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8AM Newscast 04-12-2012

News, Podcasts

April 12th, 2012 by Chris Parks

w/ Ric Hanson

Play

Feeling ticked lately?

Ag/Outdoor, News

April 12th, 2012 by Ric Hanson

Iowa’s unusual stretch of warm weather in late winter and early spring has led to earlier than normal tick activity and start to the tick-borne disease season. The Iowa Department of Public Health (IDPH) reminds Iowans to protect themselves against tick bites. Ticks can carry the organisms that cause Lyme disease, Rocky Mountain Spotted Fever, and Ehrlichiosis. The best way to prevent tick bites is to avoid wooded and grassy areas, where ticks are usually found.

If you do spend time in these areas:

  • Wear long-sleeved shirts and long, light-colored pants tucked into socks or boots.
  • Stay on trails when walking or hiking, and avoid high grass.
  • Use insect repellants that contain DEET. Read and follow the label directions for application. DEET is not recommended for use on children under 2 months of age. For more information on DEET, visit www.idph.state.ia.us/idph_universalhelp/main.aspx?system=IdphEpiManual&context=DEET_factsheet.
  • Check yourself, your children and your pets for ticks. Ticks tend to prefer the back of the knee, armpit, scalp, groin, and back of the neck.

If you discover a tick on your body, remove it right away. Folk remedies, such as burning the tick with a match or covering it with petroleum jelly or nail polish, are not effective. The Centers for Disease Control and Prevention recommend the following instructions for removing a tick:

  • Carefully grasp the tick by using tweezers to grip the tick by its mouthparts which are close to the skin. Do not squeeze the tick’s body.
  • Pull steadily directly away from your skin. Because removing the tick’s body is your main goal, don’t worry if its mouthparts break off in the process.
  • Clean the wound and disinfect the site of the bite.

The most common tick-borne disease is Lyme disease; 85 cases of Lyme disease were reported to IDPH in 2011. Not everyone who gets Lyme disease will have the same symptoms, but the best and earliest sign of infection is a rash that may appear within a few days to a month, usually at the site of the tick bite. The rash will first look like a small, red bump, then expand until it begins to look like a bull’s eye, with a red center and a red ring surrounding a clear area. It is important to contact your healthcare provider immediately if you develop this type of rash.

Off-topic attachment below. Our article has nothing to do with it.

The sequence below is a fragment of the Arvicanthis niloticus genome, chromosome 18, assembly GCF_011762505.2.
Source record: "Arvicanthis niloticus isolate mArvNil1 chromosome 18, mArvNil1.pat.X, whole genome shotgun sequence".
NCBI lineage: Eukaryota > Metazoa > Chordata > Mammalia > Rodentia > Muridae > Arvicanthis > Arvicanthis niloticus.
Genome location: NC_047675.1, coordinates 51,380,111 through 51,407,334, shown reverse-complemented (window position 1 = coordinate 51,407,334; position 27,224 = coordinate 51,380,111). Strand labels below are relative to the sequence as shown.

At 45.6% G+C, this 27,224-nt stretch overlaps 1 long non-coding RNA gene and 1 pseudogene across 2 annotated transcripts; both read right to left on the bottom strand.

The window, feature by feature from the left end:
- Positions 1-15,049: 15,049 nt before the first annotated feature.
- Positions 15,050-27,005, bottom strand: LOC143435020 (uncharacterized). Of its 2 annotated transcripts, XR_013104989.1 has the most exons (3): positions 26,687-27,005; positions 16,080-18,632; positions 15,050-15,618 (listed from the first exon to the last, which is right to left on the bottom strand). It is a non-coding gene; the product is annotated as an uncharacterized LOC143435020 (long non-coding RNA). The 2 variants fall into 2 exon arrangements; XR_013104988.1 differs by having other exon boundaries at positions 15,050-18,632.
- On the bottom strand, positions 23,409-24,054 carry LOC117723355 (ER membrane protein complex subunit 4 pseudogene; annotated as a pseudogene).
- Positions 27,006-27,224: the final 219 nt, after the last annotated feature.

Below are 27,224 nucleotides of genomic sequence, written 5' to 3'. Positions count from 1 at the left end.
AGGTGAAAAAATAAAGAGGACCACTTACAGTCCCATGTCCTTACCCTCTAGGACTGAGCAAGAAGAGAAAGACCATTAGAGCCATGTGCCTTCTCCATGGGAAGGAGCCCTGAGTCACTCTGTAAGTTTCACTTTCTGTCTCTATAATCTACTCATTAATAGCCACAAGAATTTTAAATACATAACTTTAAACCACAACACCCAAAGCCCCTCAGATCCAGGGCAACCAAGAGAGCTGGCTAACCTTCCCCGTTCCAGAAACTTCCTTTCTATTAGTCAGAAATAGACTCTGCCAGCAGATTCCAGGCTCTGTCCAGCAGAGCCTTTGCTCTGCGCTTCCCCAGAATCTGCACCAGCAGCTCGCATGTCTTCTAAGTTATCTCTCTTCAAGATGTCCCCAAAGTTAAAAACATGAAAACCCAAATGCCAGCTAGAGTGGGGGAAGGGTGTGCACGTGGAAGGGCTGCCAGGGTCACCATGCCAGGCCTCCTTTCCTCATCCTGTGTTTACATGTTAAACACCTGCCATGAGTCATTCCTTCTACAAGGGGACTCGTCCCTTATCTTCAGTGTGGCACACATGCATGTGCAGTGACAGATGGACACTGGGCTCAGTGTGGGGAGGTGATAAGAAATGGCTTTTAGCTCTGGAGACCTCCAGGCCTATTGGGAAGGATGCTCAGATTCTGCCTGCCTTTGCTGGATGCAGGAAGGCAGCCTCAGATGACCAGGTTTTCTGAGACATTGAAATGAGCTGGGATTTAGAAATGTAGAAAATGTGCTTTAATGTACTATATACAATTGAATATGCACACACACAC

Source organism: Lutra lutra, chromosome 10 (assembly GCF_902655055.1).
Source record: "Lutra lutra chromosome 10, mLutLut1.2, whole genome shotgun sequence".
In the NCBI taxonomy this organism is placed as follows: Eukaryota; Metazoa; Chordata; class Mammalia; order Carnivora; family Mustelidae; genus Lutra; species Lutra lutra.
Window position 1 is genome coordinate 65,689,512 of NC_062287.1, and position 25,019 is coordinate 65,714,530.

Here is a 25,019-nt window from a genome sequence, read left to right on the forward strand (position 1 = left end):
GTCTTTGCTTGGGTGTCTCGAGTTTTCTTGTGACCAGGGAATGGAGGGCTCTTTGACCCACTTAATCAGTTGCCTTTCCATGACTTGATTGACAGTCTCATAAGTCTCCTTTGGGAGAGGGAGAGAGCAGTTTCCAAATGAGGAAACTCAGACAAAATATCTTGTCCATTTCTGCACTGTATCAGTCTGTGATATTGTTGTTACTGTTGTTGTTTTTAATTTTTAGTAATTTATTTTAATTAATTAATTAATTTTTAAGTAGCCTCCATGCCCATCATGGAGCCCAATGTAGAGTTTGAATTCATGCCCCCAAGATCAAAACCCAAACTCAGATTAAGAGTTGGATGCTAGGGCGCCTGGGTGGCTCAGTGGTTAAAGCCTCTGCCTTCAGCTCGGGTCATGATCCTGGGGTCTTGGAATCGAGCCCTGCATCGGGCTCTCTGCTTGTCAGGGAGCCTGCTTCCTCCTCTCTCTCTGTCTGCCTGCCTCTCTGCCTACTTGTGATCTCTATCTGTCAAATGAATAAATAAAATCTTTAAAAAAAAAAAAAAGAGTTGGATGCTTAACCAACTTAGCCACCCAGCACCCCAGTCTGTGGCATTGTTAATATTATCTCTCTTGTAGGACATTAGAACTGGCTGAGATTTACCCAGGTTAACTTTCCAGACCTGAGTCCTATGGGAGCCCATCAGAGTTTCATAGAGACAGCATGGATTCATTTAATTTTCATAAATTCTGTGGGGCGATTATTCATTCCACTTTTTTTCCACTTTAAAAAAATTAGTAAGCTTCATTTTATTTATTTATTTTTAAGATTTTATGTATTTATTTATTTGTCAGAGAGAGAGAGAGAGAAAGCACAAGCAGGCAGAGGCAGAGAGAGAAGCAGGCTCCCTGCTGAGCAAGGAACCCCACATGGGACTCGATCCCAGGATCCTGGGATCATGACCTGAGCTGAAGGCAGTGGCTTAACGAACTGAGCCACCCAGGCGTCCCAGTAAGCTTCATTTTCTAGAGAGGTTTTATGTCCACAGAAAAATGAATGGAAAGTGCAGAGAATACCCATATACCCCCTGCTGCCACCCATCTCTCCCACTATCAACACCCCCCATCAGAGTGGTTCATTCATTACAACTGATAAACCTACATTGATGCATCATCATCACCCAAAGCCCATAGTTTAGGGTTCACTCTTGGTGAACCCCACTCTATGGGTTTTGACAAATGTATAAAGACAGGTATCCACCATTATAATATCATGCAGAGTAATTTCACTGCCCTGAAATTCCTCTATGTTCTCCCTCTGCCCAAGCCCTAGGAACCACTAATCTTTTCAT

For more information on Lyme disease visit www.idph.state.ia.us/idph_universalhelp/main.aspx?

7AM Newscast 04-12-2012

News, Podcasts

April 12th, 2012 by Chris Parks

w/ Ric Hanson

Play

Harlan School Officials warn about poster scam

News

April 12th, 2012 by Ric Hanson

Officials with the Harlan Community School District are warning local businesses about a company which is conducting unauthorized sales of HCS Cyclone posters. High School Activities Director Mitch Osborn said businesses in the Harlan area are getting calls and e-mails from Millennium Products LLC, in an attempt to sell an ad on their 11×17 HCHS color football poster, with prices nearly 4 times the amount local businesses and service groups sell their sponsorships for.

Osborn says, the groups pop up from time to time, and he wants area advertisers to know that not one dime comes back to the school system or booster club, while a portion of the funds raised from the Lions Club, Harlan Newspaper and our sister station KNOD, are donated back to the community.

Millennium Products is not associated with the school system, nor is it associated with the posters and sponsorships promoted by the Harlan Lions Club, Harlan Newspaper or KNOD. Osborn said often the groups will print a handful of posters, mail them just to the advertisers and leave town with the cash.

(7-a.m. News)

Harlan teen arrested on drug charges following lengthy investigation

News

April 12th, 2012 by Ric Hanson

A four-month long investigation in Harlan has resulted in one person being arrested on several drug-related charges. According to the Harlan Police Department, 18-year old Duy Quang Vo, of Harlan, was taken into custody Tuesday, on three counts of delivery of a controlled substance/marijuana. 

Vo will face enhanced penalties for those charges, since the acts allegedly occurred within 1000-feet of a school or recreational area. Vo was also charged with one count of distribution to a person under age 18, and one count of ongoing criminal conduct.

The teen was transported to the Shelby County Jail where he was being held on $100,000 bond.

EHK School Board Special Meeting this evening

News

April 12th, 2012 by Ric Hanson

The Elk Horn-Kimballton Community School District’s Board of Education will hold a Special Board meeting this evening at the High School in Elk Horn. The board will hold a work session with the Iowa School Finance Information Services, to look at the future forecast for the EHK School District. No action will be taken during the meeting, which begins at 6:30-p.m.